TRACE – Silverton gets in on the ground floor of wastewater testing for COVID-19

March 2022 Posted in Other

By Melissa Wagoner

Tyler Radniecki knows first-hand that there is a lot to be learned from studying the wastewater of cities. An Associate Professor of Environmental Engineering at Oregon State University, he has spent years cataloging the microbes and pathogens found in sewer systems to, amongst other things, determine the spread of diseases in a community. 

Which is why, when COVID-19 arrived in 2020 he suspected his expertise could be of service. Then, when the SARS-CoV-2 was finally detected for the first time in the wastewater of Australia, he knew he had to act.

“Once the study was published, a collaboration formed between myself, Professor Christine Kelly (Professor of Bioengineering at OSU) and Dr. Ken Williamson (Director of Research and Innovation at Clean Water Services in Washington County, Oregon) to see if we could track SARS-CoV-2 in Washington County’s wastewater,” Radniecki said of the initial project, which was funded by the National Science Foundation and which eventually became a part of a program at OSU known as TRACE.

“The goal of TRACE was to use random door-to-door nasal swab testing to estimate the prevalence of COVID-19 in a community,” Radniecki said, describing the study, which aims to provide ongoing information regarding where coronavirus is spreading so that public health leaders, health care providers and individuals can make informed decisions regarding policies and procedures that might curb the spread of the virus and reduce its impacts.

“We added a wastewater component to the TRACE project to help identify neighborhood-scale hot spots and monitor the virus concentrations over a period of weeks at the wastewater treatment plants to detect shifts in COVID-19 burdens,” Radniecki said. He explained that, over time, that wastewater component has proven to be an important and more accurate addition to the study.

“This is because wastewater data does not suffer from many of the biases that are known to exist in reported clinical cases, including testing fatigue, testing avoidance and of course the asymptomatic nature of COVID-19,” Radniecki said.

This increase in accurate tracing eventually led to yet another opportunity, one with the Oregon Health Authority, which expanded the wastewater testing statewide beginning in September 2020. 

“Currently we have over 40 communities across the state participating in the program,” Radniecki said, quoting a number that includes the City of Silverton, a voluntary participant whose data dates back to October 2020.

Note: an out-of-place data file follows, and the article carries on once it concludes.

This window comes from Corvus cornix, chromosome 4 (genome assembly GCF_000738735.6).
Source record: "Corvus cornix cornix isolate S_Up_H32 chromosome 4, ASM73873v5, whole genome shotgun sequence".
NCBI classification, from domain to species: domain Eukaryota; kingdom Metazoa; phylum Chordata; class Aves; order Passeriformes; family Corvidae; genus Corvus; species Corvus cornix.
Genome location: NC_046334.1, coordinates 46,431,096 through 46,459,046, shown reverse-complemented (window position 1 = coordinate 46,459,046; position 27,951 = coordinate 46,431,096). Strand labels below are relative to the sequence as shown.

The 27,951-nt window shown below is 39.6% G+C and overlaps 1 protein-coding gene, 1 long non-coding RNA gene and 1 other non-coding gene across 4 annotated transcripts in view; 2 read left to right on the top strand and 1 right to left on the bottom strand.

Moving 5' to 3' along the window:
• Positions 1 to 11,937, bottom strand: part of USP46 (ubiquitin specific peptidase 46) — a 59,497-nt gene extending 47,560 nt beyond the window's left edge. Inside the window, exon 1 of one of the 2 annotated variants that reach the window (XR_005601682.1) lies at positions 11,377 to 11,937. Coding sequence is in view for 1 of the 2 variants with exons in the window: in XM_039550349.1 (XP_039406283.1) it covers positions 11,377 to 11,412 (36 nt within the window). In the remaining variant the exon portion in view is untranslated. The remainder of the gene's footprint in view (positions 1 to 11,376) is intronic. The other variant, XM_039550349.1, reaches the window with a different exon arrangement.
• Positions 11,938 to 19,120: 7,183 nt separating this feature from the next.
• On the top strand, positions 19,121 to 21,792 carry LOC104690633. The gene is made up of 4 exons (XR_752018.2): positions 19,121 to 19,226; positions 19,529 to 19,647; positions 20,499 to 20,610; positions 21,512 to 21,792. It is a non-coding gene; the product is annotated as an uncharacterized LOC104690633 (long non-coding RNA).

“To date the wastewater data has been most helpful in tracking the severity of COVID-19 in a community, whether it is getting better or worse over time and if variants of concern are present in the community,” Radniecki said, adding that the samples have also helped to track variants of the disease as they have made their way into the population. 

“The results are emailed to each participating facility as well as posted to OHA’s Wastewater Dashboard,” Radniecki continued, listing the site, a link of which can be found on the Silver Falls School District’s home page at 

And while the current numbers are trending down, as evidenced by the Wastewater Monitoring site, this sewer surveillance project is slated to continue until at least July 2023. 

“As COVID-19 becomes more endemic, we expect wastewater surveillance to remain useful in detecting community outbreaks and flare-ups across the state,” Radniecki explained. 

There are other uses for the technology as well. 

“[W]e have already expanded to monitoring influenza state-wide,” Radniecki confirmed. “Additionally, we are gearing up to monitor cryptosporidium at select locations across the state.”

But none of these important health studies would be possible without the help of wastewater treatment employees throughout the state, a fact Radniecki is quick to acknowledge. 

“We greatly appreciate their support and efforts on this project,” he said. “I would also like to say that this project is an excellent example of how a land grant institution such as OSU can respond to the needs of the state. I am honored and grateful to be able to play a role in Oregon’s response to the COVID-19 pandemic.”

Sewer Surveillance Project

• Participating wastewater treatment facilities filter 30 mL of wastewater, place the sample in a tube containing a stabilizing agent and mail it to OSU.

• Once received by the lab, the virus is extracted off the filter and quantified using a PCR test.  The virus concentration is also determined and sequenced to determine what variants are present.  

• Results are reported to OHA weekly, emailed to participating facilities and posted to OHA’s Wastewater Dashboard, a link to which can be found on both the OHA homepage and the homepage for the Silver Falls School District
as well.

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